# Show a double integral inequality

The problem stands as it follows: If $$D = [-1,1] \times [-1,2]$$ show
$$1\leq \int\int_D \frac{dxdy}{x^2 + y^2 +1} \leq 6$$

I've tried to compute de Integral so far and this is what I've got: $$I = \int_{-1}^2\frac{1}{\sqrt{y^2 +1}}\Biggl(\arctan\biggr(\frac{1}{\sqrt{y^2 +1}}\biggl) - \arctan\biggr(\frac{-1}{\sqrt{y^2 +1}}\biggl)\Biggr)dy$$

Now, looking to compute this integral seems pretty annoying, but I don't think it will give me the result I'm looking for.

Am I going through the right way or am I doing wrong?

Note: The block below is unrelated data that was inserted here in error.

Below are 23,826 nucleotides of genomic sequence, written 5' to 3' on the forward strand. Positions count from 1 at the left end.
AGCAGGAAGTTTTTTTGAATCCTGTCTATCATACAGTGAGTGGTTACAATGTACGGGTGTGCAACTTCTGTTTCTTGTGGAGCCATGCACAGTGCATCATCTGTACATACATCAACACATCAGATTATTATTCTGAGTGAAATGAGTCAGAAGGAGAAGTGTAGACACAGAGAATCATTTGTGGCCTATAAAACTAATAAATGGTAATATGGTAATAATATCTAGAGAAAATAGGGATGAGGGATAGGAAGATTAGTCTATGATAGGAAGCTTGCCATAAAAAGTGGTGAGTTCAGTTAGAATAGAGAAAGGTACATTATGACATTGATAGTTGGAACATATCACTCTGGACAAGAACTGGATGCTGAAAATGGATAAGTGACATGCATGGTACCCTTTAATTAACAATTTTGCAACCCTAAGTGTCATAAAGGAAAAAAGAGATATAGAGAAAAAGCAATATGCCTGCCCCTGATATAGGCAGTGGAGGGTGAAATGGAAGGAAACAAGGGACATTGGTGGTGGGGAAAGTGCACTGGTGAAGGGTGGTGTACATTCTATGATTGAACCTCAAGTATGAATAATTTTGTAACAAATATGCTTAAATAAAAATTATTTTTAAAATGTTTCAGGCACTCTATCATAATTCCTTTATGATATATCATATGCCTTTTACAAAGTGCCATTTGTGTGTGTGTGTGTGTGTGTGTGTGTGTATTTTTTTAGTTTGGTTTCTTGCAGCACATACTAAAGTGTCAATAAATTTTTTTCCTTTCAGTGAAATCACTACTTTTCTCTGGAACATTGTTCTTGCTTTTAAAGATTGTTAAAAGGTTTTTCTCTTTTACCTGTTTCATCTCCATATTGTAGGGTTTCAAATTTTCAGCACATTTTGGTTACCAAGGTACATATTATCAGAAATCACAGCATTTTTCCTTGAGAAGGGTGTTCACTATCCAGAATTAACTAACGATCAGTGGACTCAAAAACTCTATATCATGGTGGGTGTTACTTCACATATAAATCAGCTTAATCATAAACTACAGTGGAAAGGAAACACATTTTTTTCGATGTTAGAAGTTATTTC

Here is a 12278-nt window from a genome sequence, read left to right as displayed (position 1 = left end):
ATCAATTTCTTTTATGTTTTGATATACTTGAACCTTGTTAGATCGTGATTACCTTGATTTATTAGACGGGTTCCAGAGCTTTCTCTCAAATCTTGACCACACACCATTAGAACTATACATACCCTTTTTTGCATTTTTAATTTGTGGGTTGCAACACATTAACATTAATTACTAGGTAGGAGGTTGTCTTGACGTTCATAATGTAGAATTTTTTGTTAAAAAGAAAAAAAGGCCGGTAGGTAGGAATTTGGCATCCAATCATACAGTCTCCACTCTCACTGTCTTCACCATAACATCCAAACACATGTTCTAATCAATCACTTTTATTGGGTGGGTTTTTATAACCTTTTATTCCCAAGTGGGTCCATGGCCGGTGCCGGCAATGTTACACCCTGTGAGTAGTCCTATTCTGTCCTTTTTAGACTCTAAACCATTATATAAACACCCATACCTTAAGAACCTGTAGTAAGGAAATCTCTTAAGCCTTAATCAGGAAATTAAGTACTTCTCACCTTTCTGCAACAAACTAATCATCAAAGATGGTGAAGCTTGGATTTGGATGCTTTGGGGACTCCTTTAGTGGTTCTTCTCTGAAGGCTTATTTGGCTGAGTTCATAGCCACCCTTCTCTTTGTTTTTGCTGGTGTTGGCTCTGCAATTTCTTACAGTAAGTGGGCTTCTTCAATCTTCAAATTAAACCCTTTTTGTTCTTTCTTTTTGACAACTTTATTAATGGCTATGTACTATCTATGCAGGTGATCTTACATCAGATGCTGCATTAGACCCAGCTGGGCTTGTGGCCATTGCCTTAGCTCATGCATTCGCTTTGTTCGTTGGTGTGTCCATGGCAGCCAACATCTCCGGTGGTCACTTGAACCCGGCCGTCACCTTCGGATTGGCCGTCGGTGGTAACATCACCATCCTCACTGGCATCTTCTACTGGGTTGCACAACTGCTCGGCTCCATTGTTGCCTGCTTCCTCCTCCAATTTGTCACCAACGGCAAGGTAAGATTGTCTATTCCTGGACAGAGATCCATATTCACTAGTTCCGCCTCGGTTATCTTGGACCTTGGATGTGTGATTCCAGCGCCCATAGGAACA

• I dont know if it works (I dont have paper and pen) but the function is continuous and $D$ is compact. Maybe this help. – Lucas Corrêa Feb 24 at 22:35

For all $$x,y\in [-1,1]\times [-1,2]$$, $$1\le x^2+y^2+1\le 1^2+2^2+1=6$$. Therefore, $$\frac16\le \frac1{x^2+y^2+1}\le 1$$. Integrate those inequalities, and $$1=\int_{-1}^1\int_{-1}^2\frac16\,dy\,dx \le \int_{-1}^1\int_{-1}^2\frac1{x^2+y^2+1}\,dy\,dx\le \int_{-1}^1\int_{-1}^2 1\,dy\,dx=6$$ There it is. If we're looking to show an inequality, start with simple estimates rather than trying to evaluate things exactly.